Academic journal article The Journal of African American History

"Capital of the Caribbean": The African American-West Indian "Harlem Nexus" and the Transnational Drive for Black Freedom, 1940-1948

Academic journal article The Journal of African American History

"Capital of the Caribbean": The African American-West Indian "Harlem Nexus" and the Transnational Drive for Black Freedom, 1940-1948

Article excerpt

Great stories are often eclipsed by their most salient moments. The rich drama of Shakespeare's Julius Caesar, for example, is well appreciated while in progress, but what most theatergoers remember about it afterward is, first and foremost, "Et tu, Brute?" Powerful moments like this overshadow other vital--albeit less quotable--features of the story. A similar dynamic obtains in the study of history. The sprawling violence of World War II tends to block out many of the stories hidden within the larger narrative of the conflict. Even momentous events, such as the 1940 Bases-for-Destroyers Deal in which Franklin Roosevelt and Winston Churchill exchanged American warships for British-owned Western-Hemisphere bases, while recognized for their intrinsic importance, are folded into the broader tableau of Anglo-American diplomacy. Thus are some of its offshoots, some scarcely perceived, easily lost.

For many the bases deal is usually (and correctly) seen as an important milestone in the gradual retreat of the British Empire and the expansion of the new American regime. However, it is equally important as a milestone in the struggle of Caribbean peoples to secure independence from both. Moreover, the precise reasons also touch upon the American mainland, in particular African people on the mainland. What historian David Reynolds labels wartime "competitive co-operation" between the United States and Britain opened up new opportunities for those fighting the long battle for Caribbean independence. These opportunities ultimately grew out of the black community of New York City, a community burgeoning with southern African American and West Indian transplants who now found themselves neighbors in the urban North.

This in turn points to another important and overshadowed historical development. Just as the history of the Atlantic Alliance eclipses the full story of the Bases Deal, the "New Negro" Renaissance in Harlem in the 1920s similarly obscures the subsequent extent of transnational black activism in the diplomacy of Caribbean decolonization. The renaissance in Harlem was the fruit of the two parallel migrations that brought the black diaspora to New York City: African Americans from the southern United States, and West Indians from their home islands. At its apogee, fully one-quarter of Harlem's population was of West Indian origin, a diverse diasporan community that might be called the "Harlem nexus." The designation is meant more figuratively than literally; outlying communities then growing from Brooklyn to New Jersey, not to mention organizations such as the NAACP located elsewhere in the city, meant that black New York did not end at 110th Street. Yet that neighborhood provided a spiritual home for important cultural and political developments, even if some participants in them "may have" resided outside Harlem proper. The importance of this transnational connection did not end with the renaissance; flying well under the geopolitical radar, it would continue to have an important impact into the 1940s and beyond.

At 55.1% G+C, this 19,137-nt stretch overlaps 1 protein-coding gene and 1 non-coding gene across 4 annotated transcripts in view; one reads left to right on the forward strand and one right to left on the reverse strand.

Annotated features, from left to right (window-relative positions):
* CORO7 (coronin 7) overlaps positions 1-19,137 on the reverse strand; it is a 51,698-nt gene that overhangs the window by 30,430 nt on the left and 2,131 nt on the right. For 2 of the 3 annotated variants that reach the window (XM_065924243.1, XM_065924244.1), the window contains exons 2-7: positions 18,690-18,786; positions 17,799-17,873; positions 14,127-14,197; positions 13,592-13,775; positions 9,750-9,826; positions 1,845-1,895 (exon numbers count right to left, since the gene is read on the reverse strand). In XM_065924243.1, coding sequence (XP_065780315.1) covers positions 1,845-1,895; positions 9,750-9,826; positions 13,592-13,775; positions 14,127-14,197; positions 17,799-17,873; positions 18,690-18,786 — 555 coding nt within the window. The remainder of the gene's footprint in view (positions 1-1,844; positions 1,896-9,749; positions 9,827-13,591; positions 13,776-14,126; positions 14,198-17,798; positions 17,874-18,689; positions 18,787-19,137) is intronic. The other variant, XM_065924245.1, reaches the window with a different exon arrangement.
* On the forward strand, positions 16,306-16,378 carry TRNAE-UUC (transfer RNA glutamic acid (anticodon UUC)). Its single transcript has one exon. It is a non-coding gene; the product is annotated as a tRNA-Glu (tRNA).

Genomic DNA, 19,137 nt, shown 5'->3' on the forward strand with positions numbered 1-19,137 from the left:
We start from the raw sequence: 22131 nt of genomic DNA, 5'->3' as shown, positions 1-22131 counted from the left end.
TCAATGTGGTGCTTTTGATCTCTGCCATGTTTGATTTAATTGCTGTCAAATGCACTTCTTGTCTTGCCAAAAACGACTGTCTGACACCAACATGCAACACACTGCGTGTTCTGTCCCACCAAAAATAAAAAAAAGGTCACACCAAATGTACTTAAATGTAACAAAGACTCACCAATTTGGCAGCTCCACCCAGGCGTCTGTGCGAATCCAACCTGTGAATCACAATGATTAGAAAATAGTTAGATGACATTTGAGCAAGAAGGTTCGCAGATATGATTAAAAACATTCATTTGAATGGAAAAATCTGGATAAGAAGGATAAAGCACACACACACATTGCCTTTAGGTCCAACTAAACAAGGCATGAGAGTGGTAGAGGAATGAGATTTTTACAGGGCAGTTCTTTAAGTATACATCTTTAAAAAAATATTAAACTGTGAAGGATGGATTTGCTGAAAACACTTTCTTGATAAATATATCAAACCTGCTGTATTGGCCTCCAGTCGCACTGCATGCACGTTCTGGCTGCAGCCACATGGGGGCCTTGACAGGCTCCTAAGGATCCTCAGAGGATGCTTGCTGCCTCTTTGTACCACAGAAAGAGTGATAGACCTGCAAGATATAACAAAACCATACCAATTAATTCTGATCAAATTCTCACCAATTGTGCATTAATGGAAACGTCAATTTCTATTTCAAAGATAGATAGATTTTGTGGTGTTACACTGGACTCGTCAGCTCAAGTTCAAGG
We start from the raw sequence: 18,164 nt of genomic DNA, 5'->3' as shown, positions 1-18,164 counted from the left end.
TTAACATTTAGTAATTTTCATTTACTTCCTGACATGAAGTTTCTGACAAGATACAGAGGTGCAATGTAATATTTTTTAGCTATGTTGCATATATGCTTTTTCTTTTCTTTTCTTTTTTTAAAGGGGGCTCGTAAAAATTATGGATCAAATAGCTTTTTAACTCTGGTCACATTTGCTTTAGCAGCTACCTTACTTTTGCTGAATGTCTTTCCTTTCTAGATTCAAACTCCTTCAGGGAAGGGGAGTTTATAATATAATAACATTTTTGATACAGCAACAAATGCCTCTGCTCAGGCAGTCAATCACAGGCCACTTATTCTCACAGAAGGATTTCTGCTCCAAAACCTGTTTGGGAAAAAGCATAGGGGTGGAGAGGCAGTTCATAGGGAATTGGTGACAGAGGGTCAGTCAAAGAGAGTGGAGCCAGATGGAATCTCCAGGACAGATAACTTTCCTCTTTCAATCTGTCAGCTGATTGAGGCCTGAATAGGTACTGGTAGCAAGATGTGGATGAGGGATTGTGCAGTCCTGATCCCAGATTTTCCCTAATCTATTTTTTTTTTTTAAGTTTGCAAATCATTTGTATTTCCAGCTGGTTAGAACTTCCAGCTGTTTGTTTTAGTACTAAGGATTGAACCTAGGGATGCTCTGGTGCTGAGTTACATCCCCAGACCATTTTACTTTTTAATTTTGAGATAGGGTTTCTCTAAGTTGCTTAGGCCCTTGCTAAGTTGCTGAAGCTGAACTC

A full understanding of this impact requires transcending conventional historiographical categories in order to illuminate points of contact between them. Much of the literature on U.S. African American urban history tends to focus on localized factors--regional institutions, city geography, economic and cultural particularities--and at most on select, narrowly defined national issues. (1) The literature on diplomatic history, on the other hand, traditionally leans in the other direction--favoring "macro" over "micro," and risking insufficient attention to subglobal actors. Emerging scholarly trends, however, challenge the habits and limits of both literatures. In the last two decades, historians of U.S. foreign relations have fruitfully examined the role of race in American diplomacy. (2) Beyond that subfield alone, the historical profession has begun the "transnational turn," a movement toward new modes of historical analysis that can reap undiscovered insights and connections from familiar narratives. …

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